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Velvety Tree Ants Are Nuisance Pests That May Damage A Home’s Structural Wood And Inflict Bites

The velvety tree ant is one of many nuisance ant pest species commonly found around and within Arizona homes. These ants establish nests within dead wood sources that have become decayed or waterlogged. This species’ most common nesting sites are located within tree stumps, dead trees, isolated logs, beneath the bark of living trees, and within soil located beneath dead wood. These ants have also been known to nest within structural and cosmetic wood sources, especially in damaged structural wood that makes contact with the ground soil. While velvety tree ants do not feed on structural wood like termites do, they can cause further damage to structural and cosmetic wood sources that have already become compromised by rainwater, plumbing leaks or lawn irrigation. Velvety tree ants may also infest yards where they build an extensive network of foraging trails below and above the ground. Although these ants do not sting, they may bite when disturbed.

In addition to nesting within damaged structural and cosmetic wood sources, velvety tree ants may also establish centralized nesting sites within decayed natural wood sources located on residential lawns. These ants sometimes become abundant near or alongside structural foundations where the pests can easily invade indoor areas in large numbers. Reproductive swarmers emerge from colony nesting sites every summer, and these swarms have been known to emerge from infested structural wood within homes. The nests that these ant pests excavate within wood resembles a honeycomb, and workers venture back and forth between the nest and the outside environment where they prey upon honeydew-rich aphids and other insects. Velvety tree ants feed on a variety of human foods as well, which may attract large numbers of worker ants into indoor living areas, particularly kitchens and pantries.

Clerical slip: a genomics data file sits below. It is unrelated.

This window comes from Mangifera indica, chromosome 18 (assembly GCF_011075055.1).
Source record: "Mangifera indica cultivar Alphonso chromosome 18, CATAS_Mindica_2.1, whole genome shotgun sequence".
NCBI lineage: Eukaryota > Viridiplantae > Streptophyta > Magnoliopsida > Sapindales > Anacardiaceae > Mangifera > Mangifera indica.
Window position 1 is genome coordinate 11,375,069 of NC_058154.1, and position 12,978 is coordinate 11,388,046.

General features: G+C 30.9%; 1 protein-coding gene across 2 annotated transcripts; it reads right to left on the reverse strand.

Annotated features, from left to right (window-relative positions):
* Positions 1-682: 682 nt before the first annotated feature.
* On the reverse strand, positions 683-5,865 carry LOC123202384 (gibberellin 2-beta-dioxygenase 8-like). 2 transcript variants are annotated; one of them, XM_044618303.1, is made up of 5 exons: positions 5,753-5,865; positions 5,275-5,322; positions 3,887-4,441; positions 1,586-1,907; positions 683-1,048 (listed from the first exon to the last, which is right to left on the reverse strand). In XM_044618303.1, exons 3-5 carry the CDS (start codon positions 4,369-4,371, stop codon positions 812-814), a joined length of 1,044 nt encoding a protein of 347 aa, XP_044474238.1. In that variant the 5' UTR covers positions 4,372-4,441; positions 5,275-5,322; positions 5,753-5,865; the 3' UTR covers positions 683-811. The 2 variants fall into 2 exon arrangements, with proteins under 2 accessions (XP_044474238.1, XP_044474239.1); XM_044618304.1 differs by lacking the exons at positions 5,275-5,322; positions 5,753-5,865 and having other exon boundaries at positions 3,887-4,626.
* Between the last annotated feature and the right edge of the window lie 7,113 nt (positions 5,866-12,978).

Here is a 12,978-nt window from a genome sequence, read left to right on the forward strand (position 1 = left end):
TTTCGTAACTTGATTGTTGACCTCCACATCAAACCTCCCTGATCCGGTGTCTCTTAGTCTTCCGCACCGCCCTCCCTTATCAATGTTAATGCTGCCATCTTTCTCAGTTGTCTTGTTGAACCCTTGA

Black to brown colored velvety tree ant workers range from ⅛ to ¼ of an inch in length, and they are often confused with odorous house ants due to their similar indoor foraging habits, appearance and for the unpleasant odor that workers emit when they become threatened or crushed. Velvety tree ants are also frequently confused with carpenter ants due to their habit of nesting within decayed structural and cosmetic wood within homes.

Have you ever found ants congregating in your cupboard or pantry?

 

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The Small Flies That Arizona Residents Often Mistake For Fleas Or Chiggers

Flies are disgusting and annoying insect pests that are, unfortunately, all to common within homes. In Arizona, one of the most common fly pests belonging to the Diptera order are commonly known as no-see-ums, also known as sandflies or biting midges. No-see-ums belong to the Ceratopogonidae family, which consists of more than 5,000 species that span all regions of the world, even polar regions. The no-see-ums that exist in Arizona and the rest of the southwest belong to the Culicoides genus. This genus includes species that are known for facilitating the spread of disease. While no-see-ums in Arizona are not considered disease vectors, they can still spread disease causing bacteria to humans and human food sources. When these insects bite, their saliva is injected into the human bloodstream, causing initial pain and lasting irritation. Persistent scratching of bite wounds has been known to lead to infection.

No-see-ums are nearly invisible to the naked eye, and they are sometimes referred to as gnats. Despite their small size, these insects are known for inflicting painful and irritating bites. Each year, entomologists who specialize in pest control at the University of Arizona’s extension office receive numerous calls from residents who believe that they have been bitten by fleas or chiggers. However, after discussing the bite wounds and symptoms with residents, the entomologists learn that these residents were actually bitten by no-see-ums.